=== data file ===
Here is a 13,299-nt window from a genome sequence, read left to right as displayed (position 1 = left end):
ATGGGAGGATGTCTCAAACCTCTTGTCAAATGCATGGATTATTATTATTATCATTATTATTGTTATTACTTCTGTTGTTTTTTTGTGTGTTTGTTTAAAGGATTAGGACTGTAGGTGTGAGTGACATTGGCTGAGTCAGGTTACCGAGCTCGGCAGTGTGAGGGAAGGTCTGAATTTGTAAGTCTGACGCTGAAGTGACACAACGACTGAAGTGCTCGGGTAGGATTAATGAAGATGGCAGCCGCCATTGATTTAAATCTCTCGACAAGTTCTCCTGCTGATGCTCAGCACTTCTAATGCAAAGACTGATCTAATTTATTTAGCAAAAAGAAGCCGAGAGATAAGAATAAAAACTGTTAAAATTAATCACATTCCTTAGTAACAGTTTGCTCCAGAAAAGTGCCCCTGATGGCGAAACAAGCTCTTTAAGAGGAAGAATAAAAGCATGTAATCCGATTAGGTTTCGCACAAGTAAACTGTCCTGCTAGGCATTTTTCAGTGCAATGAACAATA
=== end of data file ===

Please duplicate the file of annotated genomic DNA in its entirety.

Here is a 13,299-nt window from a genome sequence, read left to right as displayed (position 1 = left end):
ATGGGAGGATGTCTCAAACCTCTTGTCAAATGCATGGATTATTATTATTATCATTATTATTGTTATTACTTCTGTTGTTTTTTTGTGTGTTTGTTTAAAGGATTAGGACTGTAGGTGTGAGTGACATTGGCTGAGTCAGGTTACCGAGCTCGGCAGTGTGAGGGAAGGTCTGAATTTGTAAGTCTGACGCTGAAGTGACACAACGACTGAAGTGCTCGGGTAGGATTAATGAAGATGGCAGCCGCCATTGATTTAAATCTCTCGACAAGTTCTCCTGCTGATGCTCAGCACTTCTAATGCAAAGACTGATCTAATTTATTTAGCAAAAAGAAGCCGAGAGATAAGAATAAAAACTGTTAAAATTAATCACATTCCTTAGTAACAGTTTGCTCCAGAAAAGTGCCCCTGATGGCGAAACAAGCTCTTTAAGAGGAAGAATAAAAGCATGTAATCCGATTAGGTTTCGCACAAGTAAACTGTCCTGCTAGGCATTTTTCAGTGCAATGAACAATA